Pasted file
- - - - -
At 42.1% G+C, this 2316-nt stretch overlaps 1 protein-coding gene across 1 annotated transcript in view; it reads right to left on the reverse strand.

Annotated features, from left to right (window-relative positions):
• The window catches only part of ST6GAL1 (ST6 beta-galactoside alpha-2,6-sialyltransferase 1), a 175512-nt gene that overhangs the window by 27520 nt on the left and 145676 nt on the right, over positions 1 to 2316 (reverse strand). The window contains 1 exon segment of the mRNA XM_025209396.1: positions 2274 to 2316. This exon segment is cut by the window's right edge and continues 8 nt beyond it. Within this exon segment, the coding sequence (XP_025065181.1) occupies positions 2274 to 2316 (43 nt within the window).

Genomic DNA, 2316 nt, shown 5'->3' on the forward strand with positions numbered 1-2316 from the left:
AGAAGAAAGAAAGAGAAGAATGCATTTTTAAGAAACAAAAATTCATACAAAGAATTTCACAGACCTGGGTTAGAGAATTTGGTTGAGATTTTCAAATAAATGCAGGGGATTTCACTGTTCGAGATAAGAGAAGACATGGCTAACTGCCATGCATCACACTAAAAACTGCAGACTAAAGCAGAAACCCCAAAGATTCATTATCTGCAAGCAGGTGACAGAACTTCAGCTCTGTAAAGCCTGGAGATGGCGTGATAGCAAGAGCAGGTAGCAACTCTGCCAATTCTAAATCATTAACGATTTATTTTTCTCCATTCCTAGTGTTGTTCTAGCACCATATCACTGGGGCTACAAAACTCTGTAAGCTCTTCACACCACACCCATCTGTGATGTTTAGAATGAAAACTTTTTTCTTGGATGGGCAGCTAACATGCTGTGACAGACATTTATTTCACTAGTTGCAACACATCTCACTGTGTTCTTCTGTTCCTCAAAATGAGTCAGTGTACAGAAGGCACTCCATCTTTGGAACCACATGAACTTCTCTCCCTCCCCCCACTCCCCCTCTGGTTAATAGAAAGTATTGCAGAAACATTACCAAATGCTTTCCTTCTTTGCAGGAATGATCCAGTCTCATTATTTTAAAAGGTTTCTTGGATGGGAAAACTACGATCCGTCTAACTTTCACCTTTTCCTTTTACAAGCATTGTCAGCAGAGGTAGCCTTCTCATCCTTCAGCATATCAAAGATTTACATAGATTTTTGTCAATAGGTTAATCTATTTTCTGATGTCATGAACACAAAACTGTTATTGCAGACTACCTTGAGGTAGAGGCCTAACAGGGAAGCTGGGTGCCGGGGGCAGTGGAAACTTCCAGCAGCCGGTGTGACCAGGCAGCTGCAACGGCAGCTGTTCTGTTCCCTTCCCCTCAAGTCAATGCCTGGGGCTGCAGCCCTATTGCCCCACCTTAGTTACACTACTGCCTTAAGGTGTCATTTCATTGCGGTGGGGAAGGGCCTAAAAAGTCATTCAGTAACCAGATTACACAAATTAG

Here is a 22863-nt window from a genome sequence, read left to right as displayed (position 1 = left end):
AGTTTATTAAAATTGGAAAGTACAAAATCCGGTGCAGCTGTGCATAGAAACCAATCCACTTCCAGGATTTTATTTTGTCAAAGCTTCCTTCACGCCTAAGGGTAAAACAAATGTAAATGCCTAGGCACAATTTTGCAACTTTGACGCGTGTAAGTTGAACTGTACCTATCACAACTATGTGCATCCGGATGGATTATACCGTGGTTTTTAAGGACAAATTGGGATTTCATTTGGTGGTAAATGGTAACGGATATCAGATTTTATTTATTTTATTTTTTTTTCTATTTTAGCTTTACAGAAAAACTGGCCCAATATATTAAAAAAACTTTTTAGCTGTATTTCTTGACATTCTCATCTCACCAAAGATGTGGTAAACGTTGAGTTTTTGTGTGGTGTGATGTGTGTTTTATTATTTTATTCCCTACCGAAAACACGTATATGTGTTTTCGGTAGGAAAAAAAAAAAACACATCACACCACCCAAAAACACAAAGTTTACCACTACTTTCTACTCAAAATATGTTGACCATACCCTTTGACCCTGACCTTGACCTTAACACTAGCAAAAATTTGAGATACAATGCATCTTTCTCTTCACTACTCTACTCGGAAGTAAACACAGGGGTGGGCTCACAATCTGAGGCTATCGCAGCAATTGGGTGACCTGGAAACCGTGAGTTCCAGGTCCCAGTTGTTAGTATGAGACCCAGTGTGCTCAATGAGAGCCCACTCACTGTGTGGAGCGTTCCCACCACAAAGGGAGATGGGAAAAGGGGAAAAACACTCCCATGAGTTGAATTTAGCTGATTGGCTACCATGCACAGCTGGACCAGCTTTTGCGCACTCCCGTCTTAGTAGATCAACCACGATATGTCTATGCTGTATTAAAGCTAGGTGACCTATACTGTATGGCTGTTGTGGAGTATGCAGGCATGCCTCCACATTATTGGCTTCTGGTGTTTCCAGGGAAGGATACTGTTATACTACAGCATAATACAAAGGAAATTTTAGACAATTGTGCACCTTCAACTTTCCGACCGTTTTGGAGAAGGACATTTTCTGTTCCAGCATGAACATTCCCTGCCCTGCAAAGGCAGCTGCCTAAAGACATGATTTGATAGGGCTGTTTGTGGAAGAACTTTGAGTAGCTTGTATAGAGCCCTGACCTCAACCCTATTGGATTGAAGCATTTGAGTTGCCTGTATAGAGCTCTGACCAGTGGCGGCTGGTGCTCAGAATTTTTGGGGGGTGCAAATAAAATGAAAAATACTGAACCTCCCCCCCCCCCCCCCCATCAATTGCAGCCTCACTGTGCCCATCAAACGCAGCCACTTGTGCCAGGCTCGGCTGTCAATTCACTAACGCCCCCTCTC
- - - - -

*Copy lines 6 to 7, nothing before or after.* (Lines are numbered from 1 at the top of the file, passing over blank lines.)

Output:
Here is a 22863-nt window from a genome sequence, read left to right as displayed (position 1 = left end):
AGTTTATTAAAATTGGAAAGTACAAAATCCGGTGCAGCTGTGCATAGAAACCAATCCACTTCCAGGATTTTATTTTGTCAAAGCTTCCTTCACGCCTAAGGGTAAAACAAATGTAAATGCCTAGGCACAATTTTGCAACTTTGACGCGTGTAAGTTGAACTGTACCTATCACAACTATGTGCATCCGGATGGATTATACCGTGGTTTTTAAGGACAAATTGGGATTTCATTTGGTGGTAAATGGTAACGGATATCAGATTTTATTTATTTTATTTTTTTTTCTATTTTAGCTTTACAGAAAAACTGGCCCAATATATTAAAAAAACTTTTTAGCTGTATTTCTTGACATTCTCATCTCACCAAAGATGTGGTAAACGTTGAGTTTTTGTGTGGTGTGATGTGTGTTTTATTATTTTATTCCCTACCGAAAACACGTATATGTGTTTTCGGTAGGAAAAAAAAAAAACACATCACACCACCCAAAAACACAAAGTTTACCACTACTTTCTACTCAAAATATGTTGACCATACCCTTTGACCCTGACCTTGACCTTAACACTAGCAAAAATTTGAGATACAATGCATCTTTCTCTTCACTACTCTACTCGGAAGTAAACACAGGGGTGGGCTCACAATCTGAGGCTATCGCAGCAATTGGGTGACCTGGAAACCGTGAGTTCCAGGTCCCAGTTGTTAGTATGAGACCCAGTGTGCTCAATGAGAGCCCACTCACTGTGTGGAGCGTTCCCACCACAAAGGGAGATGGGAAAAGGGGAAAAACACTCCCATGAGTTGAATTTAGCTGATTGGCTACCATGCACAGCTGGACCAGCTTTTGCGCACTCCCGTCTTAGTAGATCAACCACGATATGTCTATGCTGTATTAAAGCTAGGTGACCTATACTGTATGGCTGTTGTGGAGTATGCAGGCATGCCTCCACATTATTGGCTTCTGGTGTTTCCAGGGAAGGATACTGTTATACTACAGCATAATACAAAGGAAATTTTAGACAATTGTGCACCTTCAACTTTCCGACCGTTTTGGAGAAGGACATTTTCTGTTCCAGCATGAACATTCCCTGCCCTGCAAAGGCAGCTGCCTAAAGACATGATTTGATAGGGCTGTTTGTGGAAGAACTTTGAGTAGCTTGTATAGAGCCCTGACCTCAACCCTATTGGATTGAAGCATTTGAGTTGCCTGTATAGAGCTCTGACCAGTGGCGGCTGGTGCTCAGAATTTTTGGGGGGTGCAAATAAAATGAAAAATACTGAACCTCCCCCCCCCCCCCCCCATCAATTGCAGCCTCACTGTGCCCATCAAACGCAGCCACTTGTGCCAGGCTCGGCTGTCAATTCACTAACGCCCCCTCTC